But even as they parrot cliches about letting things go and how material goods will never make you happy, you continue to think: Nah, I can probably live my life differently.
It doesn’t help when they pepper their wisdom with qualifiers like “people your age …” or “people like you …”—surefire ways to set one on the defensive.
Yet looking at Li Leng, I’m hesitant to be dismissive. At 60, she teaches jumping fitness three times a week. On Sundays, she holds a morning pole dancing class for cancer survivors and women over 55. Apart from this, she also pursues Karate, Aikido, and windsurfing.
She also tells me that life isn’t about the number of years you’ve lived.
“I think that people age according to their mentality,” she says, “Some people live a lot in 30 years and learn many hard lessons in that time; some live for 60 years but are not mature at all.”
Li Leng was born at a time when most people joined the labour force once they graduated from Secondary 4. Only people who could afford it went to university, and she never really understood why she never had that same opportunity.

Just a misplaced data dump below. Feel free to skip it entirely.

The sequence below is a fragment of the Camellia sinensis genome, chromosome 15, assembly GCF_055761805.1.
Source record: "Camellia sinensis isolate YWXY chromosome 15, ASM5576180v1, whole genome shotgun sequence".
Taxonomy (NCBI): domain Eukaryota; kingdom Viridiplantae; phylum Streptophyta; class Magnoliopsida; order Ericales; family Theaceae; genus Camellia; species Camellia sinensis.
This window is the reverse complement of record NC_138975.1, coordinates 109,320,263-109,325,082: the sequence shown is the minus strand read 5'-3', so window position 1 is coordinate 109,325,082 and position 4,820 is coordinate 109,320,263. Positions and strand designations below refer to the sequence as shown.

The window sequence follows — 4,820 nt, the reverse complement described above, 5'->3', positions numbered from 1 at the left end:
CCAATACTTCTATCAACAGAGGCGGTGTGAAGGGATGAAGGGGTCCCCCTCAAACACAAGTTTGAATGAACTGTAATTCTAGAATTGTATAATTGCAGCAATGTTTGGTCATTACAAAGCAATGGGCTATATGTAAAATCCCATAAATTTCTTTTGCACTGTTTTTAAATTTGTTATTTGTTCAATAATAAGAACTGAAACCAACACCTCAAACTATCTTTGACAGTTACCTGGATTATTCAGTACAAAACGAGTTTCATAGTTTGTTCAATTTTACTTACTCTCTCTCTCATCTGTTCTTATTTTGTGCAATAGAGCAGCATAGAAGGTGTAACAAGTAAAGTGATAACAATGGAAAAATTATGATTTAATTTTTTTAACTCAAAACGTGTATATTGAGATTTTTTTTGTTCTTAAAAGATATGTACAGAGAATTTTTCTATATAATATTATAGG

Sharing that she and her two other siblings were raised by a single mother, she says, “Actually I wanted to study some more, but when I asked my mother, she said (in Cantonese): “So easy to find money ah?” So in the end, no university.”
Her first job saw her working in a hotel. After being promoted to become a senior cashier, she had to leave because her mother believed that shift work would put her in the company of unsavoury characters. Ironically, as someone who faints at the sight of blood and needles, she then landed work as a clinic receptionist. She lasted 6 months.
Today, Li Leng is an AVP at an insurance company where she has been working for the past 43 years. When she started, the company employed only 26 people. Today, it has about 2000 employees, and she’s also cycled through 15 departments, having done everything from underwriting to investments.